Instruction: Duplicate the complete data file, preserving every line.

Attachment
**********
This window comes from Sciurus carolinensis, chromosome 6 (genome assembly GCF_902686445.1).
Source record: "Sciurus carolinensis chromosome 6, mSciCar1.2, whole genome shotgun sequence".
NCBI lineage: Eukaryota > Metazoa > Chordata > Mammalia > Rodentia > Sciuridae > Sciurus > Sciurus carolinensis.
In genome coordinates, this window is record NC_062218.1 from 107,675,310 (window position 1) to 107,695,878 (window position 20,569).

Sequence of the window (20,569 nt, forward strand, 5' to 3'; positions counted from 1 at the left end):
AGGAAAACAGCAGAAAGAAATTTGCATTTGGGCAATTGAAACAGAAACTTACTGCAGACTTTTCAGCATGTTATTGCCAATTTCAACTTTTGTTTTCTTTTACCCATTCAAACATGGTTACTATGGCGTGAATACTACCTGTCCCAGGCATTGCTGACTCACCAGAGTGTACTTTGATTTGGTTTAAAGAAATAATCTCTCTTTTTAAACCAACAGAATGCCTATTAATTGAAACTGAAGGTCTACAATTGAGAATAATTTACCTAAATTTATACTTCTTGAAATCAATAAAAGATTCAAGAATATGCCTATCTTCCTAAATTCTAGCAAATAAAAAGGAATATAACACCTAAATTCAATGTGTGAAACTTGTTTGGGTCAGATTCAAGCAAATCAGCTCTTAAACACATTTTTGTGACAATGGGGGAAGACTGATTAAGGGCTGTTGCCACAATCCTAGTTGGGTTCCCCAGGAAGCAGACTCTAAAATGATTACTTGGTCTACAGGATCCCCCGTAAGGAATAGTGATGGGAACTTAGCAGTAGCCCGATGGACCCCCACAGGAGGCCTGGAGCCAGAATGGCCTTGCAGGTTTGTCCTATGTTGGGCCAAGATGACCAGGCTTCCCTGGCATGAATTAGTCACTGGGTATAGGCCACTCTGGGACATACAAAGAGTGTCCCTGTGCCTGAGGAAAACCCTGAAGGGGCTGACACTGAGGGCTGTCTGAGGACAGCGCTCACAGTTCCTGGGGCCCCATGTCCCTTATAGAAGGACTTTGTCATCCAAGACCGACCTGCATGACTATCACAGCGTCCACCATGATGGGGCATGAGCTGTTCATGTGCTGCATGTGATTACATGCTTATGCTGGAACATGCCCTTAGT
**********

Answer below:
This window comes from Sciurus carolinensis, chromosome 6 (genome assembly GCF_902686445.1).
Source record: "Sciurus carolinensis chromosome 6, mSciCar1.2, whole genome shotgun sequence".
NCBI lineage: Eukaryota > Metazoa > Chordata > Mammalia > Rodentia > Sciuridae > Sciurus > Sciurus carolinensis.
In genome coordinates, this window is record NC_062218.1 from 107,675,310 (window position 1) to 107,695,878 (window position 20,569).

Sequence of the window (20,569 nt, forward strand, 5' to 3'; positions counted from 1 at the left end):
AGGAAAACAGCAGAAAGAAATTTGCATTTGGGCAATTGAAACAGAAACTTACTGCAGACTTTTCAGCATGTTATTGCCAATTTCAACTTTTGTTTTCTTTTACCCATTCAAACATGGTTACTATGGCGTGAATACTACCTGTCCCAGGCATTGCTGACTCACCAGAGTGTACTTTGATTTGGTTTAAAGAAATAATCTCTCTTTTTAAACCAACAGAATGCCTATTAATTGAAACTGAAGGTCTACAATTGAGAATAATTTACCTAAATTTATACTTCTTGAAATCAATAAAAGATTCAAGAATATGCCTATCTTCCTAAATTCTAGCAAATAAAAAGGAATATAACACCTAAATTCAATGTGTGAAACTTGTTTGGGTCAGATTCAAGCAAATCAGCTCTTAAACACATTTTTGTGACAATGGGGGAAGACTGATTAAGGGCTGTTGCCACAATCCTAGTTGGGTTCCCCAGGAAGCAGACTCTAAAATGATTACTTGGTCTACAGGATCCCCCGTAAGGAATAGTGATGGGAACTTAGCAGTAGCCCGATGGACCCCCACAGGAGGCCTGGAGCCAGAATGGCCTTGCAGGTTTGTCCTATGTTGGGCCAAGATGACCAGGCTTCCCTGGCATGAATTAGTCACTGGGTATAGGCCACTCTGGGACATACAAAGAGTGTCCCTGTGCCTGAGGAAAACCCTGAAGGGGCTGACACTGAGGGCTGTCTGAGGACAGCGCTCACAGTTCCTGGGGCCCCATGTCCCTTATAGAAGGACTTTGTCATCCAAGACCGACCTGCATGACTATCACAGCGTCCACCATGATGGGGCATGAGCTGTTCATGTGCTGCATGTGATTACATGCTTATGCTGGAACATGCCCTTAGT